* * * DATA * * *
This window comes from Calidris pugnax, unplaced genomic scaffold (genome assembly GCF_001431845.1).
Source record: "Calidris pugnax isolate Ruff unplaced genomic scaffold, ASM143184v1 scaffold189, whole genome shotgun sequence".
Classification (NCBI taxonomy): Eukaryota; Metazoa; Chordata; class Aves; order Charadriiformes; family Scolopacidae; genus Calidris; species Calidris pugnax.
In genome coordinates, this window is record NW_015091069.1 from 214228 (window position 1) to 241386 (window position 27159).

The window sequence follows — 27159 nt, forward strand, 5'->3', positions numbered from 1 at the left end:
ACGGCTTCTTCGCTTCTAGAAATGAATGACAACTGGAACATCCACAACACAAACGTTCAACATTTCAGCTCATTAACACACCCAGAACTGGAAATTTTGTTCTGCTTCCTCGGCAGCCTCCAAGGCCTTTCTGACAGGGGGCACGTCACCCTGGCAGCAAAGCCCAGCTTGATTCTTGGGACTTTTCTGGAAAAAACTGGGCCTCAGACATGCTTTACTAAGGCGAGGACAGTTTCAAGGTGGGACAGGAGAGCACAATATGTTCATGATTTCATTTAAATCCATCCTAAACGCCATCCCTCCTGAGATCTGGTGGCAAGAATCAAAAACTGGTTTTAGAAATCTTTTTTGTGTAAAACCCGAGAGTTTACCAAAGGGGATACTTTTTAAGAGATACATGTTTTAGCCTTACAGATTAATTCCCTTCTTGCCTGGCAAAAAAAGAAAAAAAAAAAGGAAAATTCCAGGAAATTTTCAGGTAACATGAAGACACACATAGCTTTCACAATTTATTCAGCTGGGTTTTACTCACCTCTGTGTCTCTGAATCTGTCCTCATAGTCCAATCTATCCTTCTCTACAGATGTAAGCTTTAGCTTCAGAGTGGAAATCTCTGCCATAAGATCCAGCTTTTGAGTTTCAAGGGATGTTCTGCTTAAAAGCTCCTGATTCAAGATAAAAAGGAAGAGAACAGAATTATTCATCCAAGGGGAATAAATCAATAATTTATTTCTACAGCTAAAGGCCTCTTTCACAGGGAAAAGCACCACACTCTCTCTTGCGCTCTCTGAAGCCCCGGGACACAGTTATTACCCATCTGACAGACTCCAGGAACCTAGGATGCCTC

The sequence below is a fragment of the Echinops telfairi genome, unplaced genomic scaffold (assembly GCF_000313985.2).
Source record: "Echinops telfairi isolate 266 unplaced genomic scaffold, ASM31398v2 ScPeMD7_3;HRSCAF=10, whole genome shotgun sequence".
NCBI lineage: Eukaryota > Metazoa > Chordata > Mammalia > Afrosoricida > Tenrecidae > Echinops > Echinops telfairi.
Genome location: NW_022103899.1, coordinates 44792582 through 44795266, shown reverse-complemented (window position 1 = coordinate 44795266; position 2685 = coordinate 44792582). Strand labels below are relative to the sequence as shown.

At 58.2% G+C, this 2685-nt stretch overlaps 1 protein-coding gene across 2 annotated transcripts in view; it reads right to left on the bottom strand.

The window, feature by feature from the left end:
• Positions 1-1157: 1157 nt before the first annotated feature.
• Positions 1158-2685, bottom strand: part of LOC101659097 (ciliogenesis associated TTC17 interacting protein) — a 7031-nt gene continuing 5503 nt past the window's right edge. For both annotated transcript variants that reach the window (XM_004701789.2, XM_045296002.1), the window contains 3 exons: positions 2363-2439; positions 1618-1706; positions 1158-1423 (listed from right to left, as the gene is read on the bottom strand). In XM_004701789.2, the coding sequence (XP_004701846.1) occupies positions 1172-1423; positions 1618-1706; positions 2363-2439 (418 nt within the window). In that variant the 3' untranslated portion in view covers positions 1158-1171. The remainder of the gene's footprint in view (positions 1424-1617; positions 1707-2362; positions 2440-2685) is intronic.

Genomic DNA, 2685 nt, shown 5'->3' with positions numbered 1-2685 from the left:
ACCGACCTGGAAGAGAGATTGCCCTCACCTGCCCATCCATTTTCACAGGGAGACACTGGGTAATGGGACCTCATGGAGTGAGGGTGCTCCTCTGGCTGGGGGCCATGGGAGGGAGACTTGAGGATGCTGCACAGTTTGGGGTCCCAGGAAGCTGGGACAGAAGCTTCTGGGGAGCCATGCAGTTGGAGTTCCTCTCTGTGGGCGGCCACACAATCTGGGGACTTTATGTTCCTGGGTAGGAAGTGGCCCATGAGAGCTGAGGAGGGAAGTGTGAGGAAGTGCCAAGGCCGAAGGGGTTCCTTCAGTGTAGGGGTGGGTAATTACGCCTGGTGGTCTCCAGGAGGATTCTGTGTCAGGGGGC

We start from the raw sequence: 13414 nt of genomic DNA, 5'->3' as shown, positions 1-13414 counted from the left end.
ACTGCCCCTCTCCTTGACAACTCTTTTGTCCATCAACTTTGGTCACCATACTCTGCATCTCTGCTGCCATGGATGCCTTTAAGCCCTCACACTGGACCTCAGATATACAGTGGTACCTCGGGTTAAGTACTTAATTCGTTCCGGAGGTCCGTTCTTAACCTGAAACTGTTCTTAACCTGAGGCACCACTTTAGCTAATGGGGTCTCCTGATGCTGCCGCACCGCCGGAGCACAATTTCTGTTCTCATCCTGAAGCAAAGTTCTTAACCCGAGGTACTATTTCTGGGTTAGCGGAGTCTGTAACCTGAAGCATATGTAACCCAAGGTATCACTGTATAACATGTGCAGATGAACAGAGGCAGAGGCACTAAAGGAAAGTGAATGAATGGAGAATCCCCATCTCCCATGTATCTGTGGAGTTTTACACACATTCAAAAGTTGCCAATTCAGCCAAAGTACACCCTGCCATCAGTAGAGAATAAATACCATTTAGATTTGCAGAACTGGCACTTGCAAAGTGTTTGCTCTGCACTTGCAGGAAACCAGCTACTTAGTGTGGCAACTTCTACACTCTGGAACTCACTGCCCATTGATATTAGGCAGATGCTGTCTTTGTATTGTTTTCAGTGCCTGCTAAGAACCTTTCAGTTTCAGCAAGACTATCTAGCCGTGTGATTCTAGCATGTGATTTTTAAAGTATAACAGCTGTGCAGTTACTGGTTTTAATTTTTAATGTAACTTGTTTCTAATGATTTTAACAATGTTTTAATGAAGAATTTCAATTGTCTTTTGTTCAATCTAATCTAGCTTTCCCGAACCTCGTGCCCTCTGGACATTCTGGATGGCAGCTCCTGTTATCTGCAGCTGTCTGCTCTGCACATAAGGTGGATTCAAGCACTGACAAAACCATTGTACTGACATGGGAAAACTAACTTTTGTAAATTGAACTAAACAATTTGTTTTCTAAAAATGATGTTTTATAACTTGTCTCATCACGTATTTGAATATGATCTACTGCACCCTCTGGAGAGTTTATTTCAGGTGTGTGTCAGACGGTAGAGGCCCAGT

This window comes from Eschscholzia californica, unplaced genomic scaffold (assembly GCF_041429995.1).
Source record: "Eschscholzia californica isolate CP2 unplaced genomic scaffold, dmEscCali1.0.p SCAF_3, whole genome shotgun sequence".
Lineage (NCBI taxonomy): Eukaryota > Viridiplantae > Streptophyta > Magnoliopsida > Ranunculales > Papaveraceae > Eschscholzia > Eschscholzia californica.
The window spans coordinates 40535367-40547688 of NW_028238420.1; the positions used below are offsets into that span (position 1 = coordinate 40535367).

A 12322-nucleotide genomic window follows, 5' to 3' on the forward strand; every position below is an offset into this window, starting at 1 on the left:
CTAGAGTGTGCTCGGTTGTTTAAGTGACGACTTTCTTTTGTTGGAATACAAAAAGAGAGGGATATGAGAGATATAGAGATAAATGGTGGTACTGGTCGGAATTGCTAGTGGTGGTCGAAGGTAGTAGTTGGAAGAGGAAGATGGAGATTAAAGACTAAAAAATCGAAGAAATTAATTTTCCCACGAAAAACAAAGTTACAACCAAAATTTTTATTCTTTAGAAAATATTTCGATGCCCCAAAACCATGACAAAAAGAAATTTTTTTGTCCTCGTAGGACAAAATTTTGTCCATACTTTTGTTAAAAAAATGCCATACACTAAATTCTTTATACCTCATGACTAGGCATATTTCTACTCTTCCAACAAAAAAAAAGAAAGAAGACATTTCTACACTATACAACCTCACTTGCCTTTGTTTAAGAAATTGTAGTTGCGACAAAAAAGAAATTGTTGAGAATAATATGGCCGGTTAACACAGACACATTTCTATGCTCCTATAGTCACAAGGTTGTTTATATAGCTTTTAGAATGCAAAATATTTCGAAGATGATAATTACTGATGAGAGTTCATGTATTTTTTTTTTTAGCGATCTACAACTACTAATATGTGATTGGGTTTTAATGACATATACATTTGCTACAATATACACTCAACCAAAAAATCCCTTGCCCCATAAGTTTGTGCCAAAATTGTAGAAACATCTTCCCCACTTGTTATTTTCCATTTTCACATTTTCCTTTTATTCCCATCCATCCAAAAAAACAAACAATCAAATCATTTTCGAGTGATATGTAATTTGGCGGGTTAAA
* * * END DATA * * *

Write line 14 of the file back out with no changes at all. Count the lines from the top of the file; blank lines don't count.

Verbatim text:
• Positions 1158-2685, bottom strand: part of LOC101659097 (ciliogenesis associated TTC17 interacting protein) — a 7031-nt gene continuing 5503 nt past the window's right edge. For both annotated transcript variants that reach the window (XM_004701789.2, XM_045296002.1), the window contains 3 exons: positions 2363-2439; positions 1618-1706; positions 1158-1423 (listed from right to left, as the gene is read on the bottom strand). In XM_004701789.2, the coding sequence (XP_004701846.1) occupies positions 1172-1423; positions 1618-1706; positions 2363-2439 (418 nt within the window). In that variant the 3' untranslated portion in view covers positions 1158-1171. The remainder of the gene's footprint in view (positions 1424-1617; positions 1707-2362; positions 2440-2685) is intronic.